Two psychologists—Claire Adams at Louisiana State University and Mark Leary at Duke University—set up a study guaranteed to trigger the what-the-hell effect. They invited weight-watching young women into the laboratory, then encouraged them to eat doughnuts and candy in the name of science. These researchers had an intriguing hypothesis about how to break the what-the-hell cycle. If guilt sabotages self-control, they thought, then maybe the opposite of guilt would support self-control. Their unlikely strategy: Make half these doughnut-eating dieters feel better about giving in.
The women were told that they would be participating in two separate studies: one on the effect of food on mood, and a taste test of several different candies. In the first study, all of the women were asked to choose either a glazed or chocolate doughnut and finish the whole thing within four minutes. They were also asked to drink an entire glass of water—the researchers’ trick to make sure they felt uncomfortably full (a tighter waistband is good for inducing guilt). Then the women filled out surveys about how they felt.
Before the candy taste test, half of the women received a special message designed to relieve their guilt. The experimenter mentioned that participants sometimes felt guilty about eating a whole doughnut. The experimenter then encouraged each participant not to be too hard on herself, and to remember that everyone indulges sometimes. The other women got no such message.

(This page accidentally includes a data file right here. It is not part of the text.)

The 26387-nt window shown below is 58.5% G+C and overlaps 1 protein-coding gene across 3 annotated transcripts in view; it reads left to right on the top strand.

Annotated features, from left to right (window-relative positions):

Then came the test of whether self-forgiveness would break the what-the-hell cycle. The experimenter served each dieter three large bowls of candy—peanut-butter-and-chocolate Reese’s Poppers, fruit-flavored Skittles, and York Peppermint Patties—chosen to appeal to any sweet tooth. The women were asked to sample each candy in order to rate it, and were invited to eat as much or as little as they liked. If the women still felt guilty about eating the doughnut, they should say to themselves, “I already broke the diet, so what does it matter if I inhale these Skittles?” After the taste test, the experimenter weighed the candy bowls to find out how much each participant had eaten. The self-forgiveness intervention was a clear success: The women who received the special message ate only 28 grams of candy, compared with almost 70 grams by women who were not encouraged to forgive themselves. (For reference, a single Hershey’s Kiss is 4.5 grams.) Most people are surprised by this finding. Common sense says that the message “Everyone indulges sometimes; don’t be too hard on yourself” will only give dieters permission to eat more. And yet getting rid of guilt kept the women from overindulging in the taste test. We may think that guilt motivates us to correct our mistakes, but it’s just one more way that feeling bad leads to giving in.
ANYTHING BUT SELF - FORGIVENESS!